Midsommar is a two-for-one fairy tale horror extravaganza (of sorts) - Movie Review #46

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  • Aaron Warren
    Aaron Warren  4 days back

    I really like HEREDITARY, but what kept me from loving it is that I was not the biggest fan of the path the film follows in the back half. It's _all_ incredibly well-down and great, don't get me wrong. The craft is astonishing, full stop. It's just that the emphasis on Paimon and his backstory left me cold and took me out of the film a bit. The way I described it to friends was: It's as if William Friedkin decided to _not_ spend the last 1/3rd of THE EXORCIST documenting a profound cosmic battle between Good and Evil taking place in a little girl's room (which is what makes it so terrifying and profoundly horrifying to me), and instead, spent that time exploring and explaining Pazuzu's backstory and mythology. I think Aster did a phenomenal job doing so with Paimon, I just don't think that was the best choice for the latter half of the film, as brilliant and well done as it is. So I liked HEREDITARY, it's a great film, but I don't think it's _quite_ the all-time classic folks have claimed. In my opinion, of course. However, HEREDITARY did make me even more excited to see what Aster would do as a _follow-up_ film.

    And holy shit, what a follow-up it was!!! Everything that the majority of hardcore HEREDITARY fans claimed about that film being a modern classic, in the canon of greatest horror films ever, etc? That's how I feel about MIDSOMMAR. I think it's an absolutely breathtakingly beautiful work, yet simultaneously so utterly horrifying that it took my breath away in _that_ manner as well. And the ending is not just one of the most _satisfying_ endings of a horror film I've ever seen, but of _any_ film period. The ending is truly an all-timer, in my view, a Fugue of Beauty and Macabre that would make any of the Romantic poets proud. Not to mention one of the best horror _scores_ in cinematic history.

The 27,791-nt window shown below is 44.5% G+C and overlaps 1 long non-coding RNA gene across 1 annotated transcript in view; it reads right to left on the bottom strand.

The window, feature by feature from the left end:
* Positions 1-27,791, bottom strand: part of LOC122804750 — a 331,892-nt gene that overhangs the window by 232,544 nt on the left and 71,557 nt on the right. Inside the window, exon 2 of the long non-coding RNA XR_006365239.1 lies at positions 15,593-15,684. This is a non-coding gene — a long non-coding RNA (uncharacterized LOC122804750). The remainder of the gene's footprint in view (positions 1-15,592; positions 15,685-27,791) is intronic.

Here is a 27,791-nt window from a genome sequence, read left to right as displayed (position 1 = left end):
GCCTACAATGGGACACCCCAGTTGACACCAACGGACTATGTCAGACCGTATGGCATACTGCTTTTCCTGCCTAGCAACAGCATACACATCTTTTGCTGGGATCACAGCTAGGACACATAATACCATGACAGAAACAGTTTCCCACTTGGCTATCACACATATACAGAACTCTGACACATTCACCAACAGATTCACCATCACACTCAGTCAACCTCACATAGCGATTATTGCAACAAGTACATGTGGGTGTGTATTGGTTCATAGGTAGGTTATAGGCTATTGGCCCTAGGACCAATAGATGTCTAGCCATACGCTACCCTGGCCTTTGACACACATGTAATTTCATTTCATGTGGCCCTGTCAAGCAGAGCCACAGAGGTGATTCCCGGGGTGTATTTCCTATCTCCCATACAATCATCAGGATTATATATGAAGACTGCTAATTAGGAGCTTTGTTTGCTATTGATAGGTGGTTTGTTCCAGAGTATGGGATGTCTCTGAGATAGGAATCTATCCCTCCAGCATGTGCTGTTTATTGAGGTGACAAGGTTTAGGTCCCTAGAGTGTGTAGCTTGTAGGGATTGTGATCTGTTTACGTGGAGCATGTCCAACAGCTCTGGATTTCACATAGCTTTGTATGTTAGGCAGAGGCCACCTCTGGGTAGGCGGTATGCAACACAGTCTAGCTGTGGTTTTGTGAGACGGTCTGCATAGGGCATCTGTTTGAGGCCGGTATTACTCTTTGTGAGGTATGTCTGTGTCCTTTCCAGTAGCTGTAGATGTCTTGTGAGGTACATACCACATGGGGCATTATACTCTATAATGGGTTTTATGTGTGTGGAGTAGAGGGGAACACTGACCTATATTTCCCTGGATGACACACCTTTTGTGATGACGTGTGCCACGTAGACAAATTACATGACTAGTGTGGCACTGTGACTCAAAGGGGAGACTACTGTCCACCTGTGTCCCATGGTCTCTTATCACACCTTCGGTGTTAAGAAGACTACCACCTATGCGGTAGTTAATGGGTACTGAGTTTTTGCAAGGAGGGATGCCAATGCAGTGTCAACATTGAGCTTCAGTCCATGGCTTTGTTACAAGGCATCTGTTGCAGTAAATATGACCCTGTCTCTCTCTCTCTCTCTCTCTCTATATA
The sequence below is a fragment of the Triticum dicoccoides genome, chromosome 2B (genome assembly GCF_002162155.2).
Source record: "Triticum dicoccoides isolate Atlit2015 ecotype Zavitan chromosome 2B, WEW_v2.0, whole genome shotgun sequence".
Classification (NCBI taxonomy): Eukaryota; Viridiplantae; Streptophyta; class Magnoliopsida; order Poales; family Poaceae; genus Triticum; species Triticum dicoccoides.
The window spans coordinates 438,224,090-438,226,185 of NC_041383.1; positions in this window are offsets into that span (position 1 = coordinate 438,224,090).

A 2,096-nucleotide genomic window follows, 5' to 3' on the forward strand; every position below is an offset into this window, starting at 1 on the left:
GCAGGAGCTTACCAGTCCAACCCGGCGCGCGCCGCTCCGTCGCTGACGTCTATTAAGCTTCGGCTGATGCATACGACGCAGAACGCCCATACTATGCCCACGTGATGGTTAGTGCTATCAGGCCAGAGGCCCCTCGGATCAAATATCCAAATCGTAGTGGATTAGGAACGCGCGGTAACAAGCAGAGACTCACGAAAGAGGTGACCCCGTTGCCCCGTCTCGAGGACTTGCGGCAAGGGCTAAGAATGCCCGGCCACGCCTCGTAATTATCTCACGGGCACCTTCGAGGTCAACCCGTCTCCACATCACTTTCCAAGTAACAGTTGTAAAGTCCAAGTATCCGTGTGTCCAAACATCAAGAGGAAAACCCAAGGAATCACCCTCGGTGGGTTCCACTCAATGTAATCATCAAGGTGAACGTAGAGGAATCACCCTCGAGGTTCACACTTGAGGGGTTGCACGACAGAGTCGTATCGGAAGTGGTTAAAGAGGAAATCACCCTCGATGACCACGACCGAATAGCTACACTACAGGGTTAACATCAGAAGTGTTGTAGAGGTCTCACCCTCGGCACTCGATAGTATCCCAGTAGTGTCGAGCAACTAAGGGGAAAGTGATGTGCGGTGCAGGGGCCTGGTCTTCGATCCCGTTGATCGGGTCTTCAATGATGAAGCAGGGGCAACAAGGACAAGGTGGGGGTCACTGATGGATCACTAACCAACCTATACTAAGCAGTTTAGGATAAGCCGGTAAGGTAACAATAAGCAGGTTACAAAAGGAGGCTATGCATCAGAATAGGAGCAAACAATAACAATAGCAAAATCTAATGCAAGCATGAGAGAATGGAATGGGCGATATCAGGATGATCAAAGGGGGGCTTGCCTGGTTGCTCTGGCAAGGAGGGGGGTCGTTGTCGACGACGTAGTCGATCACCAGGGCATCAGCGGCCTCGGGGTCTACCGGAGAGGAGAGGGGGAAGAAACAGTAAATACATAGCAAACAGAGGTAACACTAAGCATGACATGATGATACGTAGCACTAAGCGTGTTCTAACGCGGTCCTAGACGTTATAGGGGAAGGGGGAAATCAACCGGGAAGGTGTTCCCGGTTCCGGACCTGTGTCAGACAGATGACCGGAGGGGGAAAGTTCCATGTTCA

Ultimately, I know that my reaction and assessment of HEREDITARY is somewhat unfair to how brilliant it really is. It's a personal preference to _some_ degree. But I truly think that MIDSOMMAR is even better than its already-great predecessor, and I'll go out on a limb and state that I think it will age even better than HEREDITARY (which will age very well itself). Ari Aster is like some cyborg who was crafted to make horror films to my personal specifications and desires. He's one of the few modern horror directors who satisfies most every facet of Horror that I look for in a cinematic work.

    • Wolfatadoor
      Wolfatadoor  1 weeks back

      I don't get the disdain toward Hereditary's ending. It it set up in the first minute that it ends the way it ends.

      • MW G
        MW G  3 weeks back

        I pretended the entire movie that it was Chidi from the Good Place and it was a possible death scenario that they use as a throw away punchline. “Sometimes you’re killed by a falling AC unit, sometimes you’re murdered by a Swedish cult but we try not to leave you with too many traumatic memories.”

        • Angel McGovern
          Angel McGovern  4 weeks back

          Only the big sacrifice happens every 90 years. That's when some of the commune members are also sacrificed. The yearly celebration can still include sacrifices of outsiders - bring them in provide some fresh genetic material, and then get rid of them.

          That would explain Pelle's situation. His parents were probably outsiders brought in. He was kept and his father probably had to impregnate one of the women. Pelle even introduces on commune member as "his sister."

          • The Week I Review
            The Week I Review   4 weeks back

            Except he explicitly says that they only live for 72 years, right? So that means they have to sacrifice all 72-year-olds.

        • David Reynold
          David Reynold  1 months back

          Omg I morbidly enjoyed this review

          • fr3@kb!+¢h